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  • MAP Asia Pacific Ltd

Who Are The Non-HNWI Luxury Consumers?

The High Net Worth Individual, commonly referred to as HNWI, has long been a focus for many companies, whether private banking firms or luxury brands. The main desire is to attract and retain these customers given the value of their investable funds.

So, what defines these HNWIs? And are there other consumers out there that can be identified who aren’t HNWIs but behave similarly to these luxury consumers?

To start, it’s worth defining what “high net worth” actually means. According to Investopedia, HNWIs can be characterized by having liquid financial assets in the $1 million range. An investor with less than $1 million but more than $100,000 is considered to be “affluent” or perhaps “sub-HNWI.” The upper end of HNWI is around $5 million, at which point the client is then referred to as “very HNWI.” More than $30 million in wealth classifies a person as “ultra HNWI.”

Capgemini Research Institute adds even finer nuances to how a wealth management firm may classify these individuals. Capgemini divides the HNWI population into three subsections: millionaires next door ($1 million to $5 million in investable assets), mid-tier millionaires ($5 million to $30 million) and ultra-HNWIs (more than $30 million). Globally, 183,400 people were considered ultra-HNWI in 2019. Mid-tier millionaires numbered 1.75 million, while millionaires next door was the largest group at 17.6 million people.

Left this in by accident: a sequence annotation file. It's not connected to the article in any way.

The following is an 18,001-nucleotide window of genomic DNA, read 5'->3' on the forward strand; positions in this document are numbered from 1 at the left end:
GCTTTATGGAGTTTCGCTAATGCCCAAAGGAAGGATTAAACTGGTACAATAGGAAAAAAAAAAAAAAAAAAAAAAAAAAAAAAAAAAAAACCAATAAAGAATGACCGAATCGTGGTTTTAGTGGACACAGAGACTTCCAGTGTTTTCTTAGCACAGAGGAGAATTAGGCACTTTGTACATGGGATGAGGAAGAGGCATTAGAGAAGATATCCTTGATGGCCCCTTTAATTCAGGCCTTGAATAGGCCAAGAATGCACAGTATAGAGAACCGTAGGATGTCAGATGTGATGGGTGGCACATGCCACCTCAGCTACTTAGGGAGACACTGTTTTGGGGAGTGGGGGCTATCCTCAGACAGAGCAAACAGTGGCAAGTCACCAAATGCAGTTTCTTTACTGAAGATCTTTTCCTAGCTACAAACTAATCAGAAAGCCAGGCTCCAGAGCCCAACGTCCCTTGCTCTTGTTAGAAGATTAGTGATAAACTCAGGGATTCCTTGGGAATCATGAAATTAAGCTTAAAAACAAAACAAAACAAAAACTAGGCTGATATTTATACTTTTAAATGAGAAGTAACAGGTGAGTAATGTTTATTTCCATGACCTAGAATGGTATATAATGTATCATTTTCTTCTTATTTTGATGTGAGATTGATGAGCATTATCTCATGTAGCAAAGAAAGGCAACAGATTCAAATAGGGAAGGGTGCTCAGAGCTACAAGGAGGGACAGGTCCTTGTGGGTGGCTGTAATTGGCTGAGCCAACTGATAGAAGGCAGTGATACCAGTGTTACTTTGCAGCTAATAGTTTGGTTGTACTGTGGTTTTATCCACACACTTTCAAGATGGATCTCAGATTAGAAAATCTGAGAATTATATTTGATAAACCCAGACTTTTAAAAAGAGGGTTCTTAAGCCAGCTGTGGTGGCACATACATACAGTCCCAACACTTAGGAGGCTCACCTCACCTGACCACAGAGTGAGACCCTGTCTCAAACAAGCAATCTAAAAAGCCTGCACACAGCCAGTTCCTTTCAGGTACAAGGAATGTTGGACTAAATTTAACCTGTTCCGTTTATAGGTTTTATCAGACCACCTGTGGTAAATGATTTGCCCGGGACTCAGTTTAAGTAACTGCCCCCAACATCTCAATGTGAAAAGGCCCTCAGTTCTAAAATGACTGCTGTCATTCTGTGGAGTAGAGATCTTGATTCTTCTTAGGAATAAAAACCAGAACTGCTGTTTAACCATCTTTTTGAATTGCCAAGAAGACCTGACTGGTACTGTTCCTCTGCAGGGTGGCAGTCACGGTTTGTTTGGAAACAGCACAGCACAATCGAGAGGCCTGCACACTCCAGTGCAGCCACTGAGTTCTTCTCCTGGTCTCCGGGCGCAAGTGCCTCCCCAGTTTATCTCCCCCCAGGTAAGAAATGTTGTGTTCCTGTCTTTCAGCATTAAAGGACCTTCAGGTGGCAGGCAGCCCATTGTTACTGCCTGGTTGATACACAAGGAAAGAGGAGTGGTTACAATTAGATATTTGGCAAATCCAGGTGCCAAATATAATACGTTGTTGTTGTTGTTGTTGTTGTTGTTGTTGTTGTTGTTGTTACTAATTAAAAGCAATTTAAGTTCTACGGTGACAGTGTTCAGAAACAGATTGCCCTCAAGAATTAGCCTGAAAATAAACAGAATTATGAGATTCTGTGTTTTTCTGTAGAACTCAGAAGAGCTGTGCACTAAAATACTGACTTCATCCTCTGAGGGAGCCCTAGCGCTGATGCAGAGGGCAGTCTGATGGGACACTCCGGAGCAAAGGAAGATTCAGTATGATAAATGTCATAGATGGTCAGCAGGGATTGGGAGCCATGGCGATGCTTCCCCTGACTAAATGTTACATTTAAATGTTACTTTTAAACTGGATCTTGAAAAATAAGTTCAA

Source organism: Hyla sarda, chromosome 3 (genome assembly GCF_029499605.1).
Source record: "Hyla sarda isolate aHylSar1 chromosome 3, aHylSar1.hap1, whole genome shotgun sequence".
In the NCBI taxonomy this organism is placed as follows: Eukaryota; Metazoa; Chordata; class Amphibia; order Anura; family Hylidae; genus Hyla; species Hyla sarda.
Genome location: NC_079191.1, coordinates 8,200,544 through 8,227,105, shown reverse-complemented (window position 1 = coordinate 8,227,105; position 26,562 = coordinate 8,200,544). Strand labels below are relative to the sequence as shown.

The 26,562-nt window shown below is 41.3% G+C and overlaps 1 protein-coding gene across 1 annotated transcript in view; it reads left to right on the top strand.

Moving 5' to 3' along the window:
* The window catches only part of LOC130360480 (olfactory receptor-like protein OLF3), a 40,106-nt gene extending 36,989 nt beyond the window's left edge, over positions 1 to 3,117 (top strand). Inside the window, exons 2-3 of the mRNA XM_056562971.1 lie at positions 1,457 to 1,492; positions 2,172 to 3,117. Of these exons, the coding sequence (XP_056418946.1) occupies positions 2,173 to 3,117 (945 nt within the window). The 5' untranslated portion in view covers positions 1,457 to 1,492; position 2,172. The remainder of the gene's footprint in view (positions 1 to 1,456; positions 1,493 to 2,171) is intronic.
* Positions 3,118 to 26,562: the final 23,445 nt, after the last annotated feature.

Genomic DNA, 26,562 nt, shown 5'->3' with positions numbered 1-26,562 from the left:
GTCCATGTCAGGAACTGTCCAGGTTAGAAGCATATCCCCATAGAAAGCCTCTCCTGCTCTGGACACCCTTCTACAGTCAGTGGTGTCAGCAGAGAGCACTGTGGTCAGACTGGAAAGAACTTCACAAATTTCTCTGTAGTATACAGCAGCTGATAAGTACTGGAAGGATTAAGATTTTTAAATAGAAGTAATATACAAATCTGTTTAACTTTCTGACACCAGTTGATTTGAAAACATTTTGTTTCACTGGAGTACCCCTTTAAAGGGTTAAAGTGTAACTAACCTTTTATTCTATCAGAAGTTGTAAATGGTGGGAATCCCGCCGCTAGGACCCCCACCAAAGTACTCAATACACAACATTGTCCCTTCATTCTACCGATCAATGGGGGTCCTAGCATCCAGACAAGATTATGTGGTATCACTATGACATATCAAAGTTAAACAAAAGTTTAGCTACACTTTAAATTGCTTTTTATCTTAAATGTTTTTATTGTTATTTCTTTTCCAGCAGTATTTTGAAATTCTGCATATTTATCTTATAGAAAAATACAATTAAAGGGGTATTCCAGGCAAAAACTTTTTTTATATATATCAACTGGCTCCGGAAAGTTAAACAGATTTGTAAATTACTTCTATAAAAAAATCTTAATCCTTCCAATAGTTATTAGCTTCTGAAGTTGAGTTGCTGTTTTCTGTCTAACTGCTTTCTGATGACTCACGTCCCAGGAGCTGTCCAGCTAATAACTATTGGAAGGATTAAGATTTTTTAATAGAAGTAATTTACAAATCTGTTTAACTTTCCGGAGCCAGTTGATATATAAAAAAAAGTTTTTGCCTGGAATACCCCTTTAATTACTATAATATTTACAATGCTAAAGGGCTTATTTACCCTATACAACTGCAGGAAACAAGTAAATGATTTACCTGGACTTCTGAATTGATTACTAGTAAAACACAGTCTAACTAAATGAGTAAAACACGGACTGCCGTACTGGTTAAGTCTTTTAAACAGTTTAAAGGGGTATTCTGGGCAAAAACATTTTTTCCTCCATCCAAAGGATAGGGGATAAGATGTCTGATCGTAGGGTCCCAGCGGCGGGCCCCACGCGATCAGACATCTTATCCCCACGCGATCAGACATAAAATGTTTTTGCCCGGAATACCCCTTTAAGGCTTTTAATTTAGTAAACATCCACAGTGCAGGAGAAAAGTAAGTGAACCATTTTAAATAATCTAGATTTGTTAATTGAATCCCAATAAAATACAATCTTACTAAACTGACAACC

Millionaires next door are quite a sizeable target market at the “low end” of the HNWI spectrum. With assets well invested and managed by private bankers, these individuals have the ability to spend their interest and dividend payments to live a highly coveted lifestyle.

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